It is unknown whether lipoprotein tocopherol-mediated peroxidation (TMP) is influenced by peculiar drug physicochemical properties such as hydrophobicity. Thus, we studied the effect of the extremely hydrophobic agent amiodarone on human non-HDL TMP. The drug, albeit devoid of specific radical-scavenging effects, inhibited TMP at therapeutic concentrations and with an efficiency similar to that of the physiological co-antioxidant ascorbic acid, showing indeed an IC(50) of 5microM. A comparable efficiency was observed with human LDL, and with a pure LDL-VLDL mixture. TMP was also inhibited by other hydrophobic cationic amphiphiles without radical-scavenging activity, namely desethylamiodarone, chlorpromazine, clomipramine, promethazine, promazine, verapamil, bromhexine, propranolol, mepivacaine, metoprolol, tramadol and ranitidine, whose anti-TMP potency was far lower than that of amiodarone and related to drug hydrophobicity degree. Further, TMP was strongly inhibited by butylhydroxytoluene, a lipophilic radical scavenger. Hydrophobic acidic (diclofenac, indomethacin, ibuprofen and ketoprofen) or neutral (n-hexane, anthracene, o-xylene and toluene) compounds could not instead inhibit TMP, indicating a stringent requirement for drug basicity in the pharmacological inhibition of TMP. Amiodarone effectiveness was lowered by lipoprotein alpha-tocopherol enrichment, suggesting some drug-alpha-tocopherol interaction and less lipid pharmacological protection at higher alpha-tocopheroxyl radical generation. Drug anti-TMP activity may so be related to electrostatic and hydrophobic interactions with lipoprotein alpha-tocopherol and lipid moiety, resulting in decreased radical phase transfer and lipid propensity to undergo radical-driven peroxidation. In conclusions, primarily drug basicity and then hydrophobicity are solely relevant to TMP inhibition. Amiodarone, at therapeutic concentrations, has anti-TMP properties, which could occur in the clinical setting.

Amiodarone inhibits tocopherol-mediated human lipoprotein peroxidation

LAPENNA, Domenico;PIERDOMENICO, Sante Donato;NERI, Matteo;GIAMBERARDINO, Maria Adele;CUCCURULLO, Franco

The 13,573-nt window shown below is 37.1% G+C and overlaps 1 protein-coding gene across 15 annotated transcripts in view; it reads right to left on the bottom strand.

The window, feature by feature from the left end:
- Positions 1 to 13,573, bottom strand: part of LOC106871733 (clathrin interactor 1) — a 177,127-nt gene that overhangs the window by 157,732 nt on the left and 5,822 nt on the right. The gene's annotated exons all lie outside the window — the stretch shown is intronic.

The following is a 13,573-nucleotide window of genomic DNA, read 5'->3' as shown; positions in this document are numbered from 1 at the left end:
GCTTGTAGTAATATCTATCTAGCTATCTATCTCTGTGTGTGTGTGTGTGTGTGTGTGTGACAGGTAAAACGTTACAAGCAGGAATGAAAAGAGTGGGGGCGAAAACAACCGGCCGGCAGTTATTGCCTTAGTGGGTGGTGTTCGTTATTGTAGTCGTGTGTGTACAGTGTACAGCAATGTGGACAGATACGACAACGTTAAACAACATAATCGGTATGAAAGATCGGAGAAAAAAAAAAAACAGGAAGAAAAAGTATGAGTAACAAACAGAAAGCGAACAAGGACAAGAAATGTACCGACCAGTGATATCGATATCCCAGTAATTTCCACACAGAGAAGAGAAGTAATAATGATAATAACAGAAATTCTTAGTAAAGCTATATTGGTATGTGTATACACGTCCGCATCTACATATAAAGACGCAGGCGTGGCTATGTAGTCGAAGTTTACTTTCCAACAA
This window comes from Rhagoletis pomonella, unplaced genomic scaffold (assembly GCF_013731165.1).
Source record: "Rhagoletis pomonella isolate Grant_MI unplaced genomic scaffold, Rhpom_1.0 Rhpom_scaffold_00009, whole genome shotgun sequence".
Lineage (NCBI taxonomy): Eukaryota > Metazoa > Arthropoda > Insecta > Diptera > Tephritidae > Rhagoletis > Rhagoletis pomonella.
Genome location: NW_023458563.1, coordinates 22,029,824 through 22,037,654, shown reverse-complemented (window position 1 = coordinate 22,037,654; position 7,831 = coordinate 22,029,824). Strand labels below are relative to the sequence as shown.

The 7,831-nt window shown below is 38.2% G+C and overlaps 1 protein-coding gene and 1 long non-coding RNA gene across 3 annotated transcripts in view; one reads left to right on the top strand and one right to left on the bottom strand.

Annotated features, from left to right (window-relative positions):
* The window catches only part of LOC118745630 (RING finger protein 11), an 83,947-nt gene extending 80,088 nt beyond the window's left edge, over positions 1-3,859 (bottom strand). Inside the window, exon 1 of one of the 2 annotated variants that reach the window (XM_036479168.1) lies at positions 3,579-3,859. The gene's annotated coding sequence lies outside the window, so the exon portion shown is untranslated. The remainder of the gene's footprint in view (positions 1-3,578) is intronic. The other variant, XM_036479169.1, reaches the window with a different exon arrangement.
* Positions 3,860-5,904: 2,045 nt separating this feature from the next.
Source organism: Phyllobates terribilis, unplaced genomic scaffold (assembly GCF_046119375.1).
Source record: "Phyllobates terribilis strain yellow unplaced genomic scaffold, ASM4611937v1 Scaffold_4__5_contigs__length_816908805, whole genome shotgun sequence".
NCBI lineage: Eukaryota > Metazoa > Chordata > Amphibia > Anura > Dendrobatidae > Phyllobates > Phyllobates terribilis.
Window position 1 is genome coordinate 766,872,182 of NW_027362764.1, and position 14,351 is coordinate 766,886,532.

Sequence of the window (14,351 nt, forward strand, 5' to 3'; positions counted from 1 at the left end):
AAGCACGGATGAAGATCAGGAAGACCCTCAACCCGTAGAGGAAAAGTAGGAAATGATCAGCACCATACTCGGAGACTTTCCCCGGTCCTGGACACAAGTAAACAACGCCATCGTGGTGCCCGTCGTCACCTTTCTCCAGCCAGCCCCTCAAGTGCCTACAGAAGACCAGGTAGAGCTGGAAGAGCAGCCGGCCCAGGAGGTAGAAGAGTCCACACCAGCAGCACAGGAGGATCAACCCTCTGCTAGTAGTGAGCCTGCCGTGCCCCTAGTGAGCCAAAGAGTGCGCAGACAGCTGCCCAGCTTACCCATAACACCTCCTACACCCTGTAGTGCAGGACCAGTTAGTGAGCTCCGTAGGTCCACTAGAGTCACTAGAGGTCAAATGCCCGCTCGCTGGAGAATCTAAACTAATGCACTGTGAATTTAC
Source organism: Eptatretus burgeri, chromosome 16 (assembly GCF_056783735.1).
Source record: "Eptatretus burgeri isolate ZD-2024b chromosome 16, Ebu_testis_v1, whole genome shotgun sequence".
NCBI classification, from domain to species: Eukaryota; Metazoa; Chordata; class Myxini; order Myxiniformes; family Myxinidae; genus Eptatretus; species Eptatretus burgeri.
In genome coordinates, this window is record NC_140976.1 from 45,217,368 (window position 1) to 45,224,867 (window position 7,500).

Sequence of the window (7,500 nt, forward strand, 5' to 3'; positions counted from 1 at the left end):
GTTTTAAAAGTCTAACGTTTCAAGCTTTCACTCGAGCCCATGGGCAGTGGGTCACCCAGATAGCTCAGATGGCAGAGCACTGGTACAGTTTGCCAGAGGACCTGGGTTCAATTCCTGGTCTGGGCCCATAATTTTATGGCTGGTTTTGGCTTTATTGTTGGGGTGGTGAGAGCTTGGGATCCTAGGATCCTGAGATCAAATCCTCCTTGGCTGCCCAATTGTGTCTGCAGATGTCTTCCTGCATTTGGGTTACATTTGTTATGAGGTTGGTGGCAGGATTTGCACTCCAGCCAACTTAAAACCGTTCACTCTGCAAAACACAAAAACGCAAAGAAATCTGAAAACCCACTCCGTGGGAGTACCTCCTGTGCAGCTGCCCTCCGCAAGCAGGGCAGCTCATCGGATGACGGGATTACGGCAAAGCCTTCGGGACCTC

2007

Abstract

It is unknown whether lipoprotein tocopherol-mediated peroxidation (TMP) is influenced by peculiar drug physicochemical properties such as hydrophobicity. Thus, we studied the effect of the extremely hydrophobic agent amiodarone on human non-HDL TMP. The drug, albeit devoid of specific radical-scavenging effects, inhibited TMP at therapeutic concentrations and with an efficiency similar to that of the physiological co-antioxidant ascorbic acid, showing indeed an IC(50) of 5microM. A comparable efficiency was observed with human LDL, and with a pure LDL-VLDL mixture. TMP was also inhibited by other hydrophobic cationic amphiphiles without radical-scavenging activity, namely desethylamiodarone, chlorpromazine, clomipramine, promethazine, promazine, verapamil, bromhexine, propranolol, mepivacaine, metoprolol, tramadol and ranitidine, whose anti-TMP potency was far lower than that of amiodarone and related to drug hydrophobicity degree. Further, TMP was strongly inhibited by butylhydroxytoluene, a lipophilic radical scavenger. Hydrophobic acidic (diclofenac, indomethacin, ibuprofen and ketoprofen) or neutral (n-hexane, anthracene, o-xylene and toluene) compounds could not instead inhibit TMP, indicating a stringent requirement for drug basicity in the pharmacological inhibition of TMP. Amiodarone effectiveness was lowered by lipoprotein alpha-tocopherol enrichment, suggesting some drug-alpha-tocopherol interaction and less lipid pharmacological protection at higher alpha-tocopheroxyl radical generation. Drug anti-TMP activity may so be related to electrostatic and hydrophobic interactions with lipoprotein alpha-tocopherol and lipid moiety, resulting in decreased radical phase transfer and lipid propensity to undergo radical-driven peroxidation. In conclusions, primarily drug basicity and then hydrophobicity are solely relevant to TMP inhibition. Amiodarone, at therapeutic concentrations, has anti-TMP properties, which could occur in the clinical setting.
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Utilizza questo identificativo per citare o creare un link a questo documento: http://hdl.handle.net/11564/134540
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